This one deviates from my usual philosophical rants, but not without reason. I now give you a meditation on why religious convictions are immoral. A reflection resulting from queries I face when the topic of belief arises.
I will add that this very meditation is one that earns me the moniker of the Devil. One amongst many, of course, but always a cause for contention.
When questioned about my lack of belief in gods and demons, I am often asked how I know right from wrong. The inquiry is a clear challenge of my worldview as a preclusion to my ability to lead a moral life.
The argument is that god must have dictated the noblest codes of conduct. More specifically, to Christians, the god of the Bible (yes, I purposely write such names with lowercase initials, albeit grammatically incorrect), who provided humanity with the perfect moral law in his omniscience.
Whenever I encounter the proposition that humans cannot be moral without Yahweh and his commandments, I wearily attempt to discuss my limited understanding of how evolutionary processes coded morality into our genetic expressions of behaviour. And, despite my best efforts, fail to move some people in my direction. But I win the majority of exchanges; it’s a superpower.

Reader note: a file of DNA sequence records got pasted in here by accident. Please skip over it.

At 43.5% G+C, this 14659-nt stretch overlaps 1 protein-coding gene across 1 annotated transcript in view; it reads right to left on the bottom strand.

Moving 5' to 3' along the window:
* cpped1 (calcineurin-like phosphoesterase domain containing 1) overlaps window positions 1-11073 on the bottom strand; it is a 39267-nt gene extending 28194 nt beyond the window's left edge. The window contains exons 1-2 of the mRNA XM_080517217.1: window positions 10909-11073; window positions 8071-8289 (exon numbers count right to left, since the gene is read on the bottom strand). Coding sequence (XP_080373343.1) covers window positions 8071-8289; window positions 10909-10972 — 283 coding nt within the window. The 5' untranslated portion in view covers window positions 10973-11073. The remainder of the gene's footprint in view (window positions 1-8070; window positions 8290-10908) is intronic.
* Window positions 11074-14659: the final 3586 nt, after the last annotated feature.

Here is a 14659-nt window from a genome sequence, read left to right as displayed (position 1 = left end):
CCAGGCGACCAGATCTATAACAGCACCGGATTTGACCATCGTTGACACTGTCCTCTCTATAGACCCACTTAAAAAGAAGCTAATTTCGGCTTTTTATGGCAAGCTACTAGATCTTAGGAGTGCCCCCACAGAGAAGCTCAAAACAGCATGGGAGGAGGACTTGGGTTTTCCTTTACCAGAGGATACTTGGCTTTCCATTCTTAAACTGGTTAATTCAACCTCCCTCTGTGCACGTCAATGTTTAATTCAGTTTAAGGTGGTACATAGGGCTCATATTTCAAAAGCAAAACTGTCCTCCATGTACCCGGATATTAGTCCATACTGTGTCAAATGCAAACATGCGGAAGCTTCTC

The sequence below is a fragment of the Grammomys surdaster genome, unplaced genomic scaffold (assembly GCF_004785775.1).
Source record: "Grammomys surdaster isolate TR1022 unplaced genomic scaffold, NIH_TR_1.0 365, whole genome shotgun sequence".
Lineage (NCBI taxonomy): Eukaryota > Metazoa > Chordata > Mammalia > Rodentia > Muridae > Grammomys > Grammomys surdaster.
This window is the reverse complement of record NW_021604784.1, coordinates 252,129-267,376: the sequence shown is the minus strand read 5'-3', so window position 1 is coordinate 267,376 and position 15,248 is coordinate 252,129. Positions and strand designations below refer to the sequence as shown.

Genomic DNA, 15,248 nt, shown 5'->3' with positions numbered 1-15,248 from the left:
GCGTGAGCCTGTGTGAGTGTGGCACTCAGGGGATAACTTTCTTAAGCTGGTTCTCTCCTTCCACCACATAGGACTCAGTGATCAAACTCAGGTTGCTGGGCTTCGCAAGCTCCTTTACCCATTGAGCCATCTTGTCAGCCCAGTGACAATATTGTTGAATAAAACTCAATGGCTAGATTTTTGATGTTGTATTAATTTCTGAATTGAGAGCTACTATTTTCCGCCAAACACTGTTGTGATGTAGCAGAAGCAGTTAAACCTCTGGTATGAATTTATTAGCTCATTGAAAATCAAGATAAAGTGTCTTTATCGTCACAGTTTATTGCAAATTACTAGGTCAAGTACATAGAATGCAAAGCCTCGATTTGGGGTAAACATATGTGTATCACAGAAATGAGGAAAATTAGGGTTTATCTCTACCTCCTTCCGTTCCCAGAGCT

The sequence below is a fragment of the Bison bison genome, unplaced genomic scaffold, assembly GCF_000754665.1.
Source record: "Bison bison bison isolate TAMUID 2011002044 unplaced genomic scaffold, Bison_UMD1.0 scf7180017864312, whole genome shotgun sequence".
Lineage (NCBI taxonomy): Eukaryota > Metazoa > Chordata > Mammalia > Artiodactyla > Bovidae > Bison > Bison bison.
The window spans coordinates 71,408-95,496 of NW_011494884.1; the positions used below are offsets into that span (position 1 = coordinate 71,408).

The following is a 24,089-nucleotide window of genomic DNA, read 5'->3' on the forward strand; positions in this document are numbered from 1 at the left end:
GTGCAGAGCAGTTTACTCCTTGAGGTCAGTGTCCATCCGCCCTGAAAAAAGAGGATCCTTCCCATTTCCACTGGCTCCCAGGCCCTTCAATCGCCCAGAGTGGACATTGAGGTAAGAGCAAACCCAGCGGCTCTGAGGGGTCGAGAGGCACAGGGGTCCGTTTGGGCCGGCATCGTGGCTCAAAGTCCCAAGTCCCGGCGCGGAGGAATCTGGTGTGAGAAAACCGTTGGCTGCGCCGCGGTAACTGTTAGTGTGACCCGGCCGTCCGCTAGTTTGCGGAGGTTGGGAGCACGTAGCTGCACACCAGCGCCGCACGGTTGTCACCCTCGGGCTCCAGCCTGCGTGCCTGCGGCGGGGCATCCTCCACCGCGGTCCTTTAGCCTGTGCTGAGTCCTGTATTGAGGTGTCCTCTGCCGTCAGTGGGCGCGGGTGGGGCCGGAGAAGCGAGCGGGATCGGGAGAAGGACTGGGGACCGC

I admit that I have to improve this part of my discourse.
Lately, instead of sharing evolution with my opposition, I have taken on the challenge of presenting another point of contention, one holding that religious convictions are perfectly immoral when humans observe them for fear of damnation in the hereafter.
Good, moral people do good things because they know it to be correct, not for the expectation of recompense. You should respect people because it is the proper course of action, and it feels nice. And if it doesn’t feel nice, you should be doing more to help yourself than reading my blog.
I’ll leave you with this: the good person isn’t the one who cannot do evil, but the one who can but chooses not to. Those who respect your well-being because their god tells them to will betray it for the same reason.